The man, in his 20s, was isolated at the Gold Coast University Hospital after developing Ebola-like symptoms following his return from the Democratic Republic of Congo in August, but tests for the virus were negative.

Queensland public health authorities had followed national guidelines and isolated the patient as a precaution, Dr Hill-Cawthorne told MJA InSight.

“The risk to other patients and hospital staff in Australian hospitals is very low due to the good infection control practices that will be carried out”, he said.

1. MJA 201(6); 352-354
2. MJA Podcasts: Professor Tania Sorrell and Dr Grant Hill-Cawthorne
3. MJA 201(6); 320-321
4.  WHO: Ebola Response Roadmap Situation Report 3
5. Department of Health 2014: Australian assistance to control the Ebola outbreak in West Africa, 24 August
6. AMA 2014: AMA calls for escalated Australian response to evolving Ebola humanitarian crisis, 10 September
7. Queensland Health 2014; Tests confirm all clear for patient with suspected Ebola virus, 11 September

(Photo: CDC / Science Photo Lirbary)


2 thoughts on “Ebola raises ethical dilemmas

  1. Jonathon Singleton says:

    Well timed article, as President Obama appears to have bipartisan support for a more comprehensive involvement of the U.S. military in West African EVD mitigation — cross fingers Congress approves this additional $88 million to fund a more scaled-up response.   America shows forward looking national leadership. There’s an old outback tale concerning a rich farmer who assisted community/neighbour efforts in fighting a property fire.  Federal Minister for Health Peter Dutton’s announcement of a $1 million contribution to the WHO reminds me of this tragic story.     Associate Professor Brian Owler, president of the AMA, has stated our government needs to “show leadership and act immediately…”   Why no medical airlift?  Is it leadership miscomprehension?  EVD is bad, but not as serious as an entrenched seasonal disease like malaria which, in 2012, killed 4,026 people in Liberia, Guinea, and Sierra Leone combined?   Exponential growth.  Spreading at its present one-two from one rate, EVD will infect a significant number of the tweny million in affected countries.  Doing little (as we are, obviously), population half-coverage will occur…  I believe Aussie politicians should read Greg Laden’s “Has #Ebola Death Toll Surpassed Malaria in West Africa?”…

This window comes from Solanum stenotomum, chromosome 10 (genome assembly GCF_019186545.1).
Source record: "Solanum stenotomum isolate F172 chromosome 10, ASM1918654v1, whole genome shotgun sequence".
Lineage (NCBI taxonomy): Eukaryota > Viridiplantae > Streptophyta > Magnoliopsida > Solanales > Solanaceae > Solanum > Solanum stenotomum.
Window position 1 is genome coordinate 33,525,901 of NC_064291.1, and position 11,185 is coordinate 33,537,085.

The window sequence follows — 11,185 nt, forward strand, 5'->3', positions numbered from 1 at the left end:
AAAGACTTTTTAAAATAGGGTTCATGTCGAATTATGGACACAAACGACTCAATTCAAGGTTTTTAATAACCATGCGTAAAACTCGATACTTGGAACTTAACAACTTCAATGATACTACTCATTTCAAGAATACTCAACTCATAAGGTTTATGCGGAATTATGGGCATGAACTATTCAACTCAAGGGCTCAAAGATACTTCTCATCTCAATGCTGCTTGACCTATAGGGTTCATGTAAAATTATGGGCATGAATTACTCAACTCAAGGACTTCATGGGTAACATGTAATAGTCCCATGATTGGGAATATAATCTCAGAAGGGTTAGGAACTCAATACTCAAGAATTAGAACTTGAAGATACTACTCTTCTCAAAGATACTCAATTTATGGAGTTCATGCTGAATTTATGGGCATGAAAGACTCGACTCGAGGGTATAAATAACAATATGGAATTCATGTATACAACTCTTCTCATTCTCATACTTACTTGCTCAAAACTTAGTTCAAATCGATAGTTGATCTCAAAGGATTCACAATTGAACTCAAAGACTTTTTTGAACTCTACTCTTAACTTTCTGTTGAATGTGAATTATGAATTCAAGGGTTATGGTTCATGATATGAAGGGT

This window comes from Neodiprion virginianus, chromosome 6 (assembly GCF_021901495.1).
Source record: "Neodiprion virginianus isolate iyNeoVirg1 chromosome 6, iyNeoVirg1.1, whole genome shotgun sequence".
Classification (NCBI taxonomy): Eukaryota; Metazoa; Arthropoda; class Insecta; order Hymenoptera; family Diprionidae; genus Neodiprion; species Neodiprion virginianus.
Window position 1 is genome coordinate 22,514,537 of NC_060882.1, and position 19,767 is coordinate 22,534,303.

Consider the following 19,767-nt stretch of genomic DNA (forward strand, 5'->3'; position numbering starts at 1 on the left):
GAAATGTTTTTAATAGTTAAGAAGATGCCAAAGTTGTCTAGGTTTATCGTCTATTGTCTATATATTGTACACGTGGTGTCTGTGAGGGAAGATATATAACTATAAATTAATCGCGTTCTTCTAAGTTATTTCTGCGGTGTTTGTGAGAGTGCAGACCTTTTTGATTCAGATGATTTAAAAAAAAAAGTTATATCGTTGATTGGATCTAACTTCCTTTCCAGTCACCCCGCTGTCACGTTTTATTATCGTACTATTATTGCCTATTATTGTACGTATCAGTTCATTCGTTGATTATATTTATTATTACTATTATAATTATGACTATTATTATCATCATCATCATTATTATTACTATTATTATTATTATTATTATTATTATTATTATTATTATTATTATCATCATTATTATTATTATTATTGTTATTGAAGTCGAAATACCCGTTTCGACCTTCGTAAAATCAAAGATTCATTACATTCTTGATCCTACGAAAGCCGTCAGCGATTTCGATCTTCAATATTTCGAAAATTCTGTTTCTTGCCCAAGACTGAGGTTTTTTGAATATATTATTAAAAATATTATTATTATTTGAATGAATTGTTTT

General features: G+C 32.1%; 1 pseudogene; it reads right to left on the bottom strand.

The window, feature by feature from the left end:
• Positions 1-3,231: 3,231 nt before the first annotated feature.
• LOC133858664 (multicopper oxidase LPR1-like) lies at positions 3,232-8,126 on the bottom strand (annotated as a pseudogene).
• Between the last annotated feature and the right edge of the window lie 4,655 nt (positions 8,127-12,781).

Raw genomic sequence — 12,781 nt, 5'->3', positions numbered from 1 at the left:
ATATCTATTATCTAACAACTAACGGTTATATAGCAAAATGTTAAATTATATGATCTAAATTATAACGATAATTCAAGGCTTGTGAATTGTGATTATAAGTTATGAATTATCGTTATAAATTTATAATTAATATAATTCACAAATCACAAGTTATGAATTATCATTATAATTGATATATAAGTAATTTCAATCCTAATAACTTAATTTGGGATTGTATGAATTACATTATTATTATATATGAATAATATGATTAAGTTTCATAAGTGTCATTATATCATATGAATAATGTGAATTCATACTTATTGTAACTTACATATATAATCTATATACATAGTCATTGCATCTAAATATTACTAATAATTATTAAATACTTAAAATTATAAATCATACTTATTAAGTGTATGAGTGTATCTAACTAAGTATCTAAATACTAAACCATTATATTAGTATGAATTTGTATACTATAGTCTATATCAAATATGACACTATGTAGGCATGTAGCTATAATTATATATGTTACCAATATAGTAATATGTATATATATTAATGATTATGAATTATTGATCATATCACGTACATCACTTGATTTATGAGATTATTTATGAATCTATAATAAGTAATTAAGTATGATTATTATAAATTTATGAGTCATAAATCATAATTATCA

2. Tim Lindsay says:

    The statement that “pharmaceutical companies focus on conditions or diseases that involve large markets involving more affluent and regular consumers of their products, where larger profits can be generated” whilst largely true, is oversimplified and ignores the challenges facing Big-Pharma. 

    With the average succesful NDA (new drug application) the result of 12-15 years of research and development, costing $1.8 billion, Pharma cannot simply ignore the economics of the industry to devote attention to illnesses such as Ebloa. 

    In saying that, complex systems produced by the FDA incentivise the development of therapies for orphan diseases. Along with streamlined approval pathways and patent concessions, these methods are a realistic way to promote the development of drugs for illnesses refractory to conventional treatments. However, they require a top down approach with systematic change, something that is often hard to come by. Nonetheless it remains a more pragmatic approach than relying on the moral or ethical motivation of investors and company directors.